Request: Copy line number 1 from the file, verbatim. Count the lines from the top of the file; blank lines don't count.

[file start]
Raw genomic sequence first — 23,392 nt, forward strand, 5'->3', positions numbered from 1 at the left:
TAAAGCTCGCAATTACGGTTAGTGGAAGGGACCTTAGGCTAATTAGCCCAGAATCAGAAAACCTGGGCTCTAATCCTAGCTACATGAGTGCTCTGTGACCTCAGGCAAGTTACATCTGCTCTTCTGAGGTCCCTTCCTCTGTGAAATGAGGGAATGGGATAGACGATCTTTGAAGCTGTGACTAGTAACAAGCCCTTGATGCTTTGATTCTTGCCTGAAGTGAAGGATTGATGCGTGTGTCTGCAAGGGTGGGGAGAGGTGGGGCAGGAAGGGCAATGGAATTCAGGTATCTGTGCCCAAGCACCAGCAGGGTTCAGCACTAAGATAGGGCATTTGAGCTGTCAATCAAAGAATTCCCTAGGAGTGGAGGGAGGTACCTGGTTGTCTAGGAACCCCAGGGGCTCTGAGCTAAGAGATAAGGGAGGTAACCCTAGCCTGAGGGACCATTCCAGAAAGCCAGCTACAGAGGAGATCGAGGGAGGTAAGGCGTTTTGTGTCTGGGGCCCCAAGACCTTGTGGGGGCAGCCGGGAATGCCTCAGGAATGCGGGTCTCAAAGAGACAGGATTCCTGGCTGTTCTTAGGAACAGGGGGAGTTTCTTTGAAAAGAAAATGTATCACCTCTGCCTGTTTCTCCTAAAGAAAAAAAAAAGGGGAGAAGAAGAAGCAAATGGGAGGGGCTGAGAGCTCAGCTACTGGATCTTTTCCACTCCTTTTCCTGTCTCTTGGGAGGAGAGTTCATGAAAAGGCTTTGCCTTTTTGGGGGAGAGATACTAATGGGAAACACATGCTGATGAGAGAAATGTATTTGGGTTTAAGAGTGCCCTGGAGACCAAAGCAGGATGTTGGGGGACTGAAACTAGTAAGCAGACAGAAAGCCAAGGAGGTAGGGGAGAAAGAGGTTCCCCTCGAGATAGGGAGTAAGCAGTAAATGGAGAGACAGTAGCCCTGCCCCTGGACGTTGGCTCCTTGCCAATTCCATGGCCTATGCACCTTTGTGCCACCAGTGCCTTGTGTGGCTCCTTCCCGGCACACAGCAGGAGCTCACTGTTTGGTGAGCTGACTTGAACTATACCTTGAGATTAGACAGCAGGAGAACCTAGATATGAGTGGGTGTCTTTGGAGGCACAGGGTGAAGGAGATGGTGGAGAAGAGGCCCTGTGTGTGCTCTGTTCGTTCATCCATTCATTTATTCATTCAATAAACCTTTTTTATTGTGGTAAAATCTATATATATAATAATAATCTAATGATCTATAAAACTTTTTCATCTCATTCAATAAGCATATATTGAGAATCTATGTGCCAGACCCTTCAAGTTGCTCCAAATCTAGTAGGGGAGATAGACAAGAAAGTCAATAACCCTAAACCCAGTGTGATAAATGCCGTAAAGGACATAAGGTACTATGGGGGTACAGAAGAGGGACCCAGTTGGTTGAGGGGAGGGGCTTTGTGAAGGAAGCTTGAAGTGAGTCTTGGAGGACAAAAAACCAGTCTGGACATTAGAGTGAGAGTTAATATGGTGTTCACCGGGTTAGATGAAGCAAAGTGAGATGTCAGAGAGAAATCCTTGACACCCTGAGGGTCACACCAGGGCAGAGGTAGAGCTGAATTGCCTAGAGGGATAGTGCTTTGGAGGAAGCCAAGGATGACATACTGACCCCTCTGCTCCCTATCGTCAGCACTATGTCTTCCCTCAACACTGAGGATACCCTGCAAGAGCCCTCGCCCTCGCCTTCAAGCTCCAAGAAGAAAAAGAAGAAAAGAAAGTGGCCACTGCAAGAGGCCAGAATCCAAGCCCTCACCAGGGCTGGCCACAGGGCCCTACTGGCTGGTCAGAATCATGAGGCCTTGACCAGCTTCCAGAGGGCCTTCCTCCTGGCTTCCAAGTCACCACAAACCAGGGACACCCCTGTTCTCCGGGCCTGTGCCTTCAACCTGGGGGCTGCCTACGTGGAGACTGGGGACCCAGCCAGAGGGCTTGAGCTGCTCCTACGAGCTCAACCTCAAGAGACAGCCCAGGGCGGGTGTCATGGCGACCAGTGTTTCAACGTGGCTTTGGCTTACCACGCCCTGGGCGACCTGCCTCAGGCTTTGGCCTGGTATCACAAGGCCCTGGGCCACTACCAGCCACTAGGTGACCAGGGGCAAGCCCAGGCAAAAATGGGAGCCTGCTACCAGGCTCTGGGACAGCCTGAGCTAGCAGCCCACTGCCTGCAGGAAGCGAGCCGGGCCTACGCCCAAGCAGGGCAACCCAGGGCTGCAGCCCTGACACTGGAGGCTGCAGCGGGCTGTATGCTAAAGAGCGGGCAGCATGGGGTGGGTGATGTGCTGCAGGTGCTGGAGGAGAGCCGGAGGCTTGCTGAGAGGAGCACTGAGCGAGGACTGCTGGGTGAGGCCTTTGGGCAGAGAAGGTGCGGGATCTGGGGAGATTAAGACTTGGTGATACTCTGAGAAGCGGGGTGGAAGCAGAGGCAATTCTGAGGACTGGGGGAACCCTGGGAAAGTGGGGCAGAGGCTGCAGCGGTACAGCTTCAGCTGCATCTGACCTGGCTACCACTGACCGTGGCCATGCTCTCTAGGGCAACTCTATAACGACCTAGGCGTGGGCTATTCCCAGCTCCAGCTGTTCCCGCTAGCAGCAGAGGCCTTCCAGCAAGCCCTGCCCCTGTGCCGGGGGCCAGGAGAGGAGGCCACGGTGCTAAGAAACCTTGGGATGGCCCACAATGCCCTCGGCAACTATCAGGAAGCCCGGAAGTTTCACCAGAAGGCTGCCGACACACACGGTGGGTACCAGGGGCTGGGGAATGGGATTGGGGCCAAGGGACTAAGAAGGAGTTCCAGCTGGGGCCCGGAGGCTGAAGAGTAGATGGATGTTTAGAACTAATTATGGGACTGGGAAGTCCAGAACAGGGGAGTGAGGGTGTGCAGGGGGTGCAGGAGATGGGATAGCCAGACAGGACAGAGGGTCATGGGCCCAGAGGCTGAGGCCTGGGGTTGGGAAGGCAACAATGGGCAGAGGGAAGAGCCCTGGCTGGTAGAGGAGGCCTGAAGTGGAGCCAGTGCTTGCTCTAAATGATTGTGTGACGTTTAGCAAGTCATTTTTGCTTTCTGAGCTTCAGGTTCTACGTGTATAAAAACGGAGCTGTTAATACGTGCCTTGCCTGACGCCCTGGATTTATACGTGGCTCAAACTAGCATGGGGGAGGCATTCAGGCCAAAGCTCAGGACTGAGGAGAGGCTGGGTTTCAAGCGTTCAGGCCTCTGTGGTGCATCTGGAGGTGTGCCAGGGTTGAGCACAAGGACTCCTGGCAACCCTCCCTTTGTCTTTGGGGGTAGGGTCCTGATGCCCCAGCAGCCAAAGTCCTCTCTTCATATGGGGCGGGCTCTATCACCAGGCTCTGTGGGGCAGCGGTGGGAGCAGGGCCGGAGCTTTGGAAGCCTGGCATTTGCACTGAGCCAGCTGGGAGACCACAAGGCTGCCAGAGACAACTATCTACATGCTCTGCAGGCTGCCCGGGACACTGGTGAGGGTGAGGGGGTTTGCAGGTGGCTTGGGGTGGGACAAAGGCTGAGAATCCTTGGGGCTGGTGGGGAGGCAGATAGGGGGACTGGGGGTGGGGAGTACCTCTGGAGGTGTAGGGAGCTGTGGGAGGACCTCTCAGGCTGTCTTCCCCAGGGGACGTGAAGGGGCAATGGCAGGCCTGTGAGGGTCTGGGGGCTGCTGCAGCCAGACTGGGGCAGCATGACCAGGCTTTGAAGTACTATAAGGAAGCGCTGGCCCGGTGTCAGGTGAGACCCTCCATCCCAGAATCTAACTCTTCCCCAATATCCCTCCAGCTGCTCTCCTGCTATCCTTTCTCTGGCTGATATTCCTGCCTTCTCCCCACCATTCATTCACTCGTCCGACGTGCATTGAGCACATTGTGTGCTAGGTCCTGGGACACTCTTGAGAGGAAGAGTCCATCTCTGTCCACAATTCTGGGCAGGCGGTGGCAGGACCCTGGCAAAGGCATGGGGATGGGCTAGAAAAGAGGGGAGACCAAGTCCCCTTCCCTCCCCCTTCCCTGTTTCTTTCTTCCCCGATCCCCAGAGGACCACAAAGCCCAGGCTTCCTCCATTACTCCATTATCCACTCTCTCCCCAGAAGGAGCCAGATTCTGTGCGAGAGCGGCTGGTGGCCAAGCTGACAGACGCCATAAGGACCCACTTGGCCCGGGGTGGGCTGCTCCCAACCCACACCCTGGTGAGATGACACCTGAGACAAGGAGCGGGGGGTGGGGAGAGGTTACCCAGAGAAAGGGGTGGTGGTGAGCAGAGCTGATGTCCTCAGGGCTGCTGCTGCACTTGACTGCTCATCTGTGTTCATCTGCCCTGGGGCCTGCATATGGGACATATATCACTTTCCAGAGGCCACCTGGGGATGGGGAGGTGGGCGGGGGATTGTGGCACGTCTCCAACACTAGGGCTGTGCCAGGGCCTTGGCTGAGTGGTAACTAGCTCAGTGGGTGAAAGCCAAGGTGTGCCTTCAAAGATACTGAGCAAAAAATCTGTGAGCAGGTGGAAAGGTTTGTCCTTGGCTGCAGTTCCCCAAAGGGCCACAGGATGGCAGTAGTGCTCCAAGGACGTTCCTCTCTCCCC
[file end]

Raw genomic sequence first — 23,392 nt, forward strand, 5'->3', positions numbered from 1 at the left: